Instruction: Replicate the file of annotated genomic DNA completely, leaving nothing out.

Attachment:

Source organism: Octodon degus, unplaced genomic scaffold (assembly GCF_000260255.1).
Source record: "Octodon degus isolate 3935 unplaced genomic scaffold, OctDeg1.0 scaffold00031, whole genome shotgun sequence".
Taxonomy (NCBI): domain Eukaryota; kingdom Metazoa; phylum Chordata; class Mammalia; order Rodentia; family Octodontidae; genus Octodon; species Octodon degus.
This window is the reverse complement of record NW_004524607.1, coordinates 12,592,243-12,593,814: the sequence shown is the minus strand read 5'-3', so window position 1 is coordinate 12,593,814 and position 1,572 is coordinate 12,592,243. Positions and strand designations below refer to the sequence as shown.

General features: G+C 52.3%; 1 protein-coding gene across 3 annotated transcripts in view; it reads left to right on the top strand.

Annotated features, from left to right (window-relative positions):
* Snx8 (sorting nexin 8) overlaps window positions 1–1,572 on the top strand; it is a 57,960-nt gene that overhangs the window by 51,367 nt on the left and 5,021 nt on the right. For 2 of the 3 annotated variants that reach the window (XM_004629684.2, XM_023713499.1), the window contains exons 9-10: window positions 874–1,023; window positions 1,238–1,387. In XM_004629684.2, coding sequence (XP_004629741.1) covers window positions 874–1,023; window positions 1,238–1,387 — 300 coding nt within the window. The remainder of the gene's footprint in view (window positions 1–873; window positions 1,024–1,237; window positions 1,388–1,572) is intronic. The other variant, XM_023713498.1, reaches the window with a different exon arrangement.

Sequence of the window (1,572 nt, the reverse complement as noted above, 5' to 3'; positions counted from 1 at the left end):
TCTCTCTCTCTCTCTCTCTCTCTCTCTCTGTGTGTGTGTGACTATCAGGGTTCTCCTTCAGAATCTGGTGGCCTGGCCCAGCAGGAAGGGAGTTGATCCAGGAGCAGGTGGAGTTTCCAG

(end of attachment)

Source organism: Octodon degus, unplaced genomic scaffold (assembly GCF_000260255.1).
Source record: "Octodon degus isolate 3935 unplaced genomic scaffold, OctDeg1.0 scaffold00031, whole genome shotgun sequence".
Taxonomy (NCBI): domain Eukaryota; kingdom Metazoa; phylum Chordata; class Mammalia; order Rodentia; family Octodontidae; genus Octodon; species Octodon degus.
This window is the reverse complement of record NW_004524607.1, coordinates 12,592,243-12,593,814: the sequence shown is the minus strand read 5'-3', so window position 1 is coordinate 12,593,814 and position 1,572 is coordinate 12,592,243. Positions and strand designations below refer to the sequence as shown.

General features: G+C 52.3%; 1 protein-coding gene across 3 annotated transcripts in view; it reads left to right on the top strand.

Annotated features, from left to right (window-relative positions):
* Snx8 (sorting nexin 8) overlaps window positions 1–1,572 on the top strand; it is a 57,960-nt gene that overhangs the window by 51,367 nt on the left and 5,021 nt on the right. For 2 of the 3 annotated variants that reach the window (XM_004629684.2, XM_023713499.1), the window contains exons 9-10: window positions 874–1,023; window positions 1,238–1,387. In XM_004629684.2, coding sequence (XP_004629741.1) covers window positions 874–1,023; window positions 1,238–1,387 — 300 coding nt within the window. The remainder of the gene's footprint in view (window positions 1–873; window positions 1,024–1,237; window positions 1,388–1,572) is intronic. The other variant, XM_023713498.1, reaches the window with a different exon arrangement.

Sequence of the window (1,572 nt, the reverse complement as noted above, 5' to 3'; positions counted from 1 at the left end):
TCTCTCTCTCTCTCTCTCTCTCTCTCTCTGTGTGTGTGTGACTATCAGGGTTCTCCTTCAGAATCTGGTGGCCTGGCCCAGCAGGAAGGGAGTTGATCCAGGAGCAGGTGGAGTTTCCAG